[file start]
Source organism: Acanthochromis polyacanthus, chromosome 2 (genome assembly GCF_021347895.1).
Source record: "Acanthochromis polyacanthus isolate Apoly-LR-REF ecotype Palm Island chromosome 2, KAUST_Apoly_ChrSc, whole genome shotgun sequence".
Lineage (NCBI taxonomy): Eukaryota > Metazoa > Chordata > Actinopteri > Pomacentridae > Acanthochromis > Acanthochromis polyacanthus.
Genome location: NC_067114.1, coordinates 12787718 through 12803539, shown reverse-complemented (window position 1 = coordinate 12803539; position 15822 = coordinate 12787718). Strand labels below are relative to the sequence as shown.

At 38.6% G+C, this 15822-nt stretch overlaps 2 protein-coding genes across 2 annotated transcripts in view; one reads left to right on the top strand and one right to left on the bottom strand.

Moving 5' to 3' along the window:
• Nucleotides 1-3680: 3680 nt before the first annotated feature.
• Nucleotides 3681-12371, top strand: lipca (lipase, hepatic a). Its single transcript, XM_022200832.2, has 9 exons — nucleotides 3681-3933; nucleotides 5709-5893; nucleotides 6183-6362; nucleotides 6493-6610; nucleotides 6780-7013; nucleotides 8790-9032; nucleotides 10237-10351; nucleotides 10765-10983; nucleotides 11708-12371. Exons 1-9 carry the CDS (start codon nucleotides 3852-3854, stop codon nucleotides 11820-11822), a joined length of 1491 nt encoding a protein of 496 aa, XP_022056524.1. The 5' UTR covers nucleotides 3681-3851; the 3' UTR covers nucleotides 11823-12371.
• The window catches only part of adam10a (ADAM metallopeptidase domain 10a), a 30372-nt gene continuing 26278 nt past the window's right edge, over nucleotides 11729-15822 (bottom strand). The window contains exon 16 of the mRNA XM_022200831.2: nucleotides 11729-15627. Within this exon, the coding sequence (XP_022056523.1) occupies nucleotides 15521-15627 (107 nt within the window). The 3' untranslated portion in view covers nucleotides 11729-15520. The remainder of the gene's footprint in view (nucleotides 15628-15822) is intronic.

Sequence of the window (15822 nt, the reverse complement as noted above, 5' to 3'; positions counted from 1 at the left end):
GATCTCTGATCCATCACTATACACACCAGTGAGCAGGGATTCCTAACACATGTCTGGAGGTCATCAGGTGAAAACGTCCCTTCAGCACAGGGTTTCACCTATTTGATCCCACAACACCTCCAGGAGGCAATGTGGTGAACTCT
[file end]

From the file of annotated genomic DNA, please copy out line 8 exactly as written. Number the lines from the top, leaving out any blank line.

• Nucleotides 3681-12371, top strand: lipca (lipase, hepatic a). Its single transcript, XM_022200832.2, has 9 exons — nucleotides 3681-3933; nucleotides 5709-5893; nucleotides 6183-6362; nucleotides 6493-6610; nucleotides 6780-7013; nucleotides 8790-9032; nucleotides 10237-10351; nucleotides 10765-10983; nucleotides 11708-12371. Exons 1-9 carry the CDS (start codon nucleotides 3852-3854, stop codon nucleotides 11820-11822), a joined length of 1491 nt encoding a protein of 496 aa, XP_022056524.1. The 5' UTR covers nucleotides 3681-3851; the 3' UTR covers nucleotides 11823-12371.